The association between melanoma and Parkinson’s disease (PD) has been an elusive phenomenon for some years. Turns out, a gene variant that produces red hair and fair skin in humans and in mice, which increases the risk of the dangerous skin cancer melanoma, may also contribute to the melanoma–PD association. Now, investigators from the Massachusetts General Hospital (MGH) have published their findings that show mice carrying the red hair variant of the melanocortin 1 receptor (MC1R) gene have reduced production of the neurotransmitter dopamine in the substantia nigra—the region of the brain where dopamine-producing neurons are destroyed in Parkinson's disease (PD)—and are more susceptible to toxins known to damage those neurons.
The results of this new study were published recently in the Annals of Neurology in an article entitled “The Melanoma-Linked “Redhead” MC1R Influences Dopaminergic Neuron Survival.”
“This study is the first to show direct influences of the melanoma-linked MC1R gene on dopaminergic neurons in the brain and may provide evidence for targeting MC1R as a novel therapeutic strategy for PD,” explained lead study investigator Xiqun Chen, M.D., Ph.D., assistant professor of neurology at Harvard Medical School and assistant in neuroscience at the MassGeneral Institute for Neurodegenerative Disease (MGH-MIND). “It also forms a foundation for further interdisciplinary investigations into the dual role of this gene in tumorigenesis within melanocytes—the pigment cells in which melanoma develops—and the degeneration of dopaminergic neurons, improving our understanding of why and how melanoma and Parkinson's disease are linked.”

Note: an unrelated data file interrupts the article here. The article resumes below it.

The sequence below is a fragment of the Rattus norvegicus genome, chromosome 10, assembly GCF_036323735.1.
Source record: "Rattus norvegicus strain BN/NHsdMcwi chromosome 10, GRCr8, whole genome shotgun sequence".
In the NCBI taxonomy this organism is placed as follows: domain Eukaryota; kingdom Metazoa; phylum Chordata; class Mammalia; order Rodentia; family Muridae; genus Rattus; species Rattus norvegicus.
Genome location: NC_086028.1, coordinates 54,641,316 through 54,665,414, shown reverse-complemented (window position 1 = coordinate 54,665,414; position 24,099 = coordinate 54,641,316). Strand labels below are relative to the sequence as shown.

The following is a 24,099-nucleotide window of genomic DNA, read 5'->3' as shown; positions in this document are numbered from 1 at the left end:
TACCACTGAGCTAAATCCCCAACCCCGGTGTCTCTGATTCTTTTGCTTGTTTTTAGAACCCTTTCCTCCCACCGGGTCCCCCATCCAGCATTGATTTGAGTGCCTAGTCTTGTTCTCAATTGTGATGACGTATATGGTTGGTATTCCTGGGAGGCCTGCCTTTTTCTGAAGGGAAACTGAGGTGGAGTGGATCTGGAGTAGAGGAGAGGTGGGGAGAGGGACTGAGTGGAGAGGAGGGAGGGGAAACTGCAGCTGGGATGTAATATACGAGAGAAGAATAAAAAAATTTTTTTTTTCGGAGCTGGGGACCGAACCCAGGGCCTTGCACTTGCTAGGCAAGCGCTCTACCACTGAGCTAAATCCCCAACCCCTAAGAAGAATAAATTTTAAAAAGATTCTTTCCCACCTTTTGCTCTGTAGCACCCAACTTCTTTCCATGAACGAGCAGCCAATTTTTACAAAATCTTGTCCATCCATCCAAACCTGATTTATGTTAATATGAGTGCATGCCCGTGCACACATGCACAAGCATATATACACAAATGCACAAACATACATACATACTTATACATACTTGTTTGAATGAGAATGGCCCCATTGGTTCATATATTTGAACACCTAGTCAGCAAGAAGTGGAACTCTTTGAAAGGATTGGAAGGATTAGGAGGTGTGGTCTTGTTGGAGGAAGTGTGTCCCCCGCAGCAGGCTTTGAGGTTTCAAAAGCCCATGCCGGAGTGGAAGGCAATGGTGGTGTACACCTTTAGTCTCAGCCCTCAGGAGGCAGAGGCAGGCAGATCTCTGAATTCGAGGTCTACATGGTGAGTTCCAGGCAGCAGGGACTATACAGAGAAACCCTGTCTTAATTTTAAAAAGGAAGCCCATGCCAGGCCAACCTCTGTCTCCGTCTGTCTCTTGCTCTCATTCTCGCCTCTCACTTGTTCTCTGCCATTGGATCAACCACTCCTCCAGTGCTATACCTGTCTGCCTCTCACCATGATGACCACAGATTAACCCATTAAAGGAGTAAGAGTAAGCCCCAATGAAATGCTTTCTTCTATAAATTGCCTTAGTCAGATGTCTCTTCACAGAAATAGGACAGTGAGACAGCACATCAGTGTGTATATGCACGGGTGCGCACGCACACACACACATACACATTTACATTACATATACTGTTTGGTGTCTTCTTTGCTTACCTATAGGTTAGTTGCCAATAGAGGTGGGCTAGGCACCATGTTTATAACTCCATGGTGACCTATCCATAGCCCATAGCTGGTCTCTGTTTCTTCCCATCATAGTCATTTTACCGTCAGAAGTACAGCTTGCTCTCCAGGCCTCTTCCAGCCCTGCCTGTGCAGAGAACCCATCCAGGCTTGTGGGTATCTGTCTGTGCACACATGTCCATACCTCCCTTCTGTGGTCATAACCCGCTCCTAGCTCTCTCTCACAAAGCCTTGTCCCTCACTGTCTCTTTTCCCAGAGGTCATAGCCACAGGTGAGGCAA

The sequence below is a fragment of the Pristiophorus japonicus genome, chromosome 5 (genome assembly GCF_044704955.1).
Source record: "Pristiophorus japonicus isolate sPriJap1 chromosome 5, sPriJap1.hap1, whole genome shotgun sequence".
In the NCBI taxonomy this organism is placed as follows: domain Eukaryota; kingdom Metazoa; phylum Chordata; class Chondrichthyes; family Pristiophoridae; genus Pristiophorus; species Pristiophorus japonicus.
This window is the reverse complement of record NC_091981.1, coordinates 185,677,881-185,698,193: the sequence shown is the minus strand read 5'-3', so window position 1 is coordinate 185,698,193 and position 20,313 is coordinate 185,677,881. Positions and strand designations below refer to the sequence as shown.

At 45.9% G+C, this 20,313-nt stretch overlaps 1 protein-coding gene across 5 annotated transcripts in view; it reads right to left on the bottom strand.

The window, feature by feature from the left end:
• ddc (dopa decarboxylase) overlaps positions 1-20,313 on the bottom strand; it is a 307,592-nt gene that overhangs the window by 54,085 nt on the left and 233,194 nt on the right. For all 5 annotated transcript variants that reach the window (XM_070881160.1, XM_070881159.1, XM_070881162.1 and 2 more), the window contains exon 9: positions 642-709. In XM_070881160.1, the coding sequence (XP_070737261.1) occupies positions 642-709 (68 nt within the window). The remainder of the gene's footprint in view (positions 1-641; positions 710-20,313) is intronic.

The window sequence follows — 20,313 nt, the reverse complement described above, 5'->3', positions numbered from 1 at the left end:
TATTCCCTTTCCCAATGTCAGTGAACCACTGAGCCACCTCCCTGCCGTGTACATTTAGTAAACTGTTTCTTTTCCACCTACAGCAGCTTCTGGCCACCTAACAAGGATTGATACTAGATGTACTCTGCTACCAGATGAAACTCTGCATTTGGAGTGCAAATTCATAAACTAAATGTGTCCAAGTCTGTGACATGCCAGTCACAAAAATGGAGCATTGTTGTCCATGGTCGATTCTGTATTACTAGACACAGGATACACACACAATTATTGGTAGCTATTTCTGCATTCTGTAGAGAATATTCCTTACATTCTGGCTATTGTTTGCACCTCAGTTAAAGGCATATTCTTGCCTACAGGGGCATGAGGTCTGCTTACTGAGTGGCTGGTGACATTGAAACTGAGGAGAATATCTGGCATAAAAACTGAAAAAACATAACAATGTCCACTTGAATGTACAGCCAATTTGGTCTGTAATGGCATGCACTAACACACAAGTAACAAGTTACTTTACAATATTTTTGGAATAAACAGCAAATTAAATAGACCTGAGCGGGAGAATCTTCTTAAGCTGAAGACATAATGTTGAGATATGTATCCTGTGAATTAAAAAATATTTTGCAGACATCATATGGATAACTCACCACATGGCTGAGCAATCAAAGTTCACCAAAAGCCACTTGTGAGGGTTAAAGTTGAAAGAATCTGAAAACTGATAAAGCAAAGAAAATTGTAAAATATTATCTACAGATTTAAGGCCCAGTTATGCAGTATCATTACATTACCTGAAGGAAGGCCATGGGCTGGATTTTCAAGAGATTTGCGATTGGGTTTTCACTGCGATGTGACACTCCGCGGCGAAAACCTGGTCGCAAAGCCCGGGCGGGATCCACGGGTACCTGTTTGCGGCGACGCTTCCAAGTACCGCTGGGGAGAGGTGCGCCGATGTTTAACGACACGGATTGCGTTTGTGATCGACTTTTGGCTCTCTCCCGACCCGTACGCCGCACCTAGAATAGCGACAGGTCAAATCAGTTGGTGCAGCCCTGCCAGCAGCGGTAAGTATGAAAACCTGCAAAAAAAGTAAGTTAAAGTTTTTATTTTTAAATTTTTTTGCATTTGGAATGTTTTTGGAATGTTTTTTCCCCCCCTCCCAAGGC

Interestingly, while patients with PD have a reduced risk of developing most types of cancer, their higher-than-expected risk of melanoma has not gone unnoticed, as is the increased risk of PD in patients with melanoma. Inherited variants of the MC1R gene determine skin pigmentation, with the most common form leading to greater production of the darker pigment called eumelanin and the red-hair-associated variant, which inactivates the gene's function, increasing production of the lighter pigment called pheomelanin. Not only does pheomelanin provide less protection from ultraviolet damage to the skin than does eumelanin, but a previous study found it also may directly contribute to melanoma development.
Several recent studies found evidence suggesting increased PD risk in individuals with red hair-associated variants of MC1R, so the current study was designed to explore that potential role of the gene in PD and specifically in dopamine-producing neurons of the substantia nigra. To that end, the investigators showed that in mice with the common form of MC1R, the gene was expressed in dopamine-producing neurons of the substantia nigra. The red-haired mice in which the gene is inactivated because of a mutation were found to have fewer dopamine-producing neurons and as they aged developed a progressive decline in movement and a drop in dopamine levels.
Additionally, the variant gene neurons were more sensitive to toxic substances known to damage dopamine-producing neurons and had indications of increased oxidative stress—which previous work implied was involved in pheomelanin-associated melanoma risk—in brain structures adjacent to the substantia nigra. Treatment with a substance that increases MC1R signaling reduced the susceptibility of mice with the common variant to a neurotoxin, further supporting a protective role for the gene's activity.
“Since MC1R regulates pigmentation and red hair is a shared risk factor for both melanoma and PD, it is possible that, in both conditions, MC1R's role involves pigmentation and related oxidative stress,” Dr. Chen concluded. “Our findings suggest further investigation into the potential of MC1R-activating agents as novel neuroprotective therapies for PD, and together with epidemiological evidence, may offer information that could guide those carrying MC1R variants to seek advice from dermatologists or neurologists about their personal risk for melanoma and PD.”